Subjects in documentaries often aren’t professionals trained to appear on camera, so you need to learn successful tricks to getting your “talent” to say and do what you want, even without talent. People you interview will have their perception of how you want them to look and act or what you want them to say. A calm voice, but firm approach will help keep everyone pleasantly on the same page.
But how far do you push or challenge them? What happens if they totally freeze up, botching take after take until everyone has run out of time and patience? What can you do to avoid having to go to extremes? What are those extremes? There’s a lot to worry about, but fretting isn’t going to make the job easier. If you remain cool, calm and unperplexed, so will your talent – most of the time.
In my ongoing program with Video StoryTellers! the primary focus is on short-form documentary production. These are based on getting people to tell me their stories, share intimate, poignant, meaningful, sometimes hilarious memories. The primary talent I seek from them is natural – I want them to come across sincere and comfortable, and speak from the heart. I need to warm them up and make them feel comfortable.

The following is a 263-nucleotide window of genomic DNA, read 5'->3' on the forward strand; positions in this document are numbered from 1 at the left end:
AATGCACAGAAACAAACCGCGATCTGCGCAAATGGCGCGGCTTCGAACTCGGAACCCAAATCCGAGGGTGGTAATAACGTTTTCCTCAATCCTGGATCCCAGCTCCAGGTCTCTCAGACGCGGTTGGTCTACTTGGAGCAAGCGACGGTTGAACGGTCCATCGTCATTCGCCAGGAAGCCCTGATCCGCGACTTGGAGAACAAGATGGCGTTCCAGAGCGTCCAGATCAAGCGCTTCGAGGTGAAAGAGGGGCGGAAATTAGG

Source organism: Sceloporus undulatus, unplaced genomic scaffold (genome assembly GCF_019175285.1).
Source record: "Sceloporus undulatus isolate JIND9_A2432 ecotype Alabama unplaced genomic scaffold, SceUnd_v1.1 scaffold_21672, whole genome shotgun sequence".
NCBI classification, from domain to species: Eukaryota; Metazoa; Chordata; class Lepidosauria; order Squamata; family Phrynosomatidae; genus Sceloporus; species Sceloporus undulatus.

They’ve spent the last few minutes or hours, perhaps days, worrying about how they’re going to look, how well they will speak. They are tense. It’s my job to get them into conversation mode and do it as quickly as possible. This will be your primary challenge as well.
There are six elements in the process – from arrival and setup to breaking down your equipment and leaving the building. They are communication, explanation, preparation, direction, affirmation and confirmation. Learn to utilize them and you will find a much smoother path to great documentary interviews.
It’s important the talent knows your intentions and desires. Give yourself time to make this clear and known to them. Don’t fudge. You must allow yourself time to communicate your vision before even thinking about recording. Know what you want and give it some thought beforehand so that your communication is clear and concise. If you’re comfortable the talent will be less tense. If you’re tense, believe me they’re going to feed off that.